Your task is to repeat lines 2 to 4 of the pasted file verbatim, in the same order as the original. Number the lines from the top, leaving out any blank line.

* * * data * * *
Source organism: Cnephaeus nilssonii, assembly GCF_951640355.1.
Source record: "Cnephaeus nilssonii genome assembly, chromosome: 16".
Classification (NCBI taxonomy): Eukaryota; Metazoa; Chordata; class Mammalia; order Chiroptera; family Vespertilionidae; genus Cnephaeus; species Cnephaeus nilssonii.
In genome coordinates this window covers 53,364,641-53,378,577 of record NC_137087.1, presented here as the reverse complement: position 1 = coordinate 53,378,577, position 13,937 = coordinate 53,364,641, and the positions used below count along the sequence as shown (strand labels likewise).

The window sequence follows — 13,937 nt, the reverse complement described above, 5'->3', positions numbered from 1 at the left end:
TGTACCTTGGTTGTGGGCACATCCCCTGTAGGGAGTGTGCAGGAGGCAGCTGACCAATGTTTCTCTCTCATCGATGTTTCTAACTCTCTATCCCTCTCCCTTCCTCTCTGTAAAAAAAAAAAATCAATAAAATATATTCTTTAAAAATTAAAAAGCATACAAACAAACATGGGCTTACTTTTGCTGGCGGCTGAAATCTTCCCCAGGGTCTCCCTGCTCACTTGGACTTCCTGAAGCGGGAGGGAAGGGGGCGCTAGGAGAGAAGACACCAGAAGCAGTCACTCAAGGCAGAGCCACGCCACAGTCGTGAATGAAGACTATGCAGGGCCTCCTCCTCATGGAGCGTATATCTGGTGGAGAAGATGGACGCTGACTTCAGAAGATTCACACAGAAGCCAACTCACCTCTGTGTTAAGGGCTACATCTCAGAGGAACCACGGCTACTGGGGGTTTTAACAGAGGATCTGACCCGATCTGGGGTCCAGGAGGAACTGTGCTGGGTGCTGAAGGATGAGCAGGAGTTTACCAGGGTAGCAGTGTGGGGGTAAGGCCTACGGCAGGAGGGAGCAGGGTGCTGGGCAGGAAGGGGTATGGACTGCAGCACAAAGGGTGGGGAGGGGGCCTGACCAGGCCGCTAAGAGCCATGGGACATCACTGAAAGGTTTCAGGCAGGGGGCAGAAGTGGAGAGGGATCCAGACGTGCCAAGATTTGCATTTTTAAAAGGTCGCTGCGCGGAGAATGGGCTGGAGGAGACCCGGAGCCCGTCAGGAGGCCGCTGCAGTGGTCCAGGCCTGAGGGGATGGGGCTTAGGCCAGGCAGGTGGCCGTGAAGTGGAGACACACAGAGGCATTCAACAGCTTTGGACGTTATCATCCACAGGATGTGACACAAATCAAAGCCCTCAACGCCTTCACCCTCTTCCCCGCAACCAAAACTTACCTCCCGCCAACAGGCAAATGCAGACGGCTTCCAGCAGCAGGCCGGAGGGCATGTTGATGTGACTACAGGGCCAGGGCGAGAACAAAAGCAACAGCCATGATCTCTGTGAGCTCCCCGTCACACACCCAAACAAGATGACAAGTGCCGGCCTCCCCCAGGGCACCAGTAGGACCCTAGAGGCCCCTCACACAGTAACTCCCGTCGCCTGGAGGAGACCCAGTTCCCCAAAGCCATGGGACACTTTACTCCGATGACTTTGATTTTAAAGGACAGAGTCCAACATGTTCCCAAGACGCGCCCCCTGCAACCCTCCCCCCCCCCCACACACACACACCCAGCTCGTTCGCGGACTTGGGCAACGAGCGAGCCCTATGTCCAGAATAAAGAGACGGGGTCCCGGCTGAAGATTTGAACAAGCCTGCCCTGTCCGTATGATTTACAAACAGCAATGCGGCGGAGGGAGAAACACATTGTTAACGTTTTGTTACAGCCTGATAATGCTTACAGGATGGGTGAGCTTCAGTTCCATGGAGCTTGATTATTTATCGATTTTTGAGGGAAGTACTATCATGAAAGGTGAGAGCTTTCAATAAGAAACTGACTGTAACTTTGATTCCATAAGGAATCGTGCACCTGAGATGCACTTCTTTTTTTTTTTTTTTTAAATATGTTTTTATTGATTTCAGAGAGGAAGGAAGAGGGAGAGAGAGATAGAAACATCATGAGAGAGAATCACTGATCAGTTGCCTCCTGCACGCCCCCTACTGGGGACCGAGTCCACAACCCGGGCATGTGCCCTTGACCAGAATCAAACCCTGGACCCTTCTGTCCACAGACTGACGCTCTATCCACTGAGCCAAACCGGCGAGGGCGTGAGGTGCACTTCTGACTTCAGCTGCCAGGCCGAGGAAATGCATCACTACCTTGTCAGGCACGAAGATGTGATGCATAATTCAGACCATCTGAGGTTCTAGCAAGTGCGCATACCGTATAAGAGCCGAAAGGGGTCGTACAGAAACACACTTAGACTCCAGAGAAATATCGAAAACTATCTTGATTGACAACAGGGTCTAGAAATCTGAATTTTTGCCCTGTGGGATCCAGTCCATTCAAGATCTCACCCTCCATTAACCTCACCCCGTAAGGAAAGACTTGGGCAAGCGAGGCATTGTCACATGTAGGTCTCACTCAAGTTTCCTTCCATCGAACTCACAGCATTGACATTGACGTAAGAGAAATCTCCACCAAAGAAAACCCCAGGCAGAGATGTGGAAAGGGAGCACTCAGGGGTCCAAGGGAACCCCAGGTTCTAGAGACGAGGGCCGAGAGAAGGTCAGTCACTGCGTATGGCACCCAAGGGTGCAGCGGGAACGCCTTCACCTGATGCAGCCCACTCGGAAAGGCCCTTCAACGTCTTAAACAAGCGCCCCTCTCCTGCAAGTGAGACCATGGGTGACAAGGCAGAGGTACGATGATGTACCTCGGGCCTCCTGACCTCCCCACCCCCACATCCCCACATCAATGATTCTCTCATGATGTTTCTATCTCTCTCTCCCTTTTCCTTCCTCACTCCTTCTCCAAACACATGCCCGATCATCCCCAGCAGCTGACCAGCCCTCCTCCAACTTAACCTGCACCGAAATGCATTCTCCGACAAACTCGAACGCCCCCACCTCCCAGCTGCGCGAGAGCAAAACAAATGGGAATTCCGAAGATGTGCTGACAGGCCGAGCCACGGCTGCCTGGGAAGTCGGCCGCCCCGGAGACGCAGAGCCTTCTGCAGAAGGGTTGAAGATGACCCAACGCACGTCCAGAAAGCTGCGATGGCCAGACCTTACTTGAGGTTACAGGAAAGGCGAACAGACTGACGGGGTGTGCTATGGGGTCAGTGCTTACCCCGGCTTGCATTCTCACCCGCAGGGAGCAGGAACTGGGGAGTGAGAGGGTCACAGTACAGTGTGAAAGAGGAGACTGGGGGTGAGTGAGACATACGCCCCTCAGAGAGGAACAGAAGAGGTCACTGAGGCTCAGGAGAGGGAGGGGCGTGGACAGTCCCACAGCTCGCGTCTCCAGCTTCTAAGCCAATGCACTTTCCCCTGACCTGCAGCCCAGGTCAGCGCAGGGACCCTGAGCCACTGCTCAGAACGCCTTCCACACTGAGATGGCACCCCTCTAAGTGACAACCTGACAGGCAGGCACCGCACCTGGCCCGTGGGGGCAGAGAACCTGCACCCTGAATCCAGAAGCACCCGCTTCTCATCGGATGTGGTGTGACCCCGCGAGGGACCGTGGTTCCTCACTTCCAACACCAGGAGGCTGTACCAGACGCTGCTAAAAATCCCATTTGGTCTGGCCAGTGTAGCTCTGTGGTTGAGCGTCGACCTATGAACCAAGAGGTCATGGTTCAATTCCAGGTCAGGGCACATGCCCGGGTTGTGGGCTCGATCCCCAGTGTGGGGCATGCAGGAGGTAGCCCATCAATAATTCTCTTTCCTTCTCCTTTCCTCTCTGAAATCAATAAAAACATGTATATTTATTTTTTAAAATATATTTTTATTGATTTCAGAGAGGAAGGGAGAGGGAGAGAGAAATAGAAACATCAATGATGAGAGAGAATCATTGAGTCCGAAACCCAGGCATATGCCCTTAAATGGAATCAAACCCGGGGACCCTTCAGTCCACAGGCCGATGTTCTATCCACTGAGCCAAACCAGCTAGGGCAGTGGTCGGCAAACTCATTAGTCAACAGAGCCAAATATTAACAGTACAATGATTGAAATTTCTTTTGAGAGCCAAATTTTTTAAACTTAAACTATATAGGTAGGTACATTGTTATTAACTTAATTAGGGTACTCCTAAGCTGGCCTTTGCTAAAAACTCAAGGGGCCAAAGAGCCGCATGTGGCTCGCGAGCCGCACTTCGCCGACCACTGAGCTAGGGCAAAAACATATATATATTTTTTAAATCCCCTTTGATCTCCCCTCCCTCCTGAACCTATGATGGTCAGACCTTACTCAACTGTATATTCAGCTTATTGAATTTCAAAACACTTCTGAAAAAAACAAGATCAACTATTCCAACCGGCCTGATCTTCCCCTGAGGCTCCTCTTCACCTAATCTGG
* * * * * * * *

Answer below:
Source record: "Cnephaeus nilssonii genome assembly, chromosome: 16".
Classification (NCBI taxonomy): Eukaryota; Metazoa; Chordata; class Mammalia; order Chiroptera; family Vespertilionidae; genus Cnephaeus; species Cnephaeus nilssonii.
In genome coordinates this window covers 53,364,641-53,378,577 of record NC_137087.1, presented here as the reverse complement: position 1 = coordinate 53,378,577, position 13,937 = coordinate 53,364,641, and the positions used below count along the sequence as shown (strand labels likewise).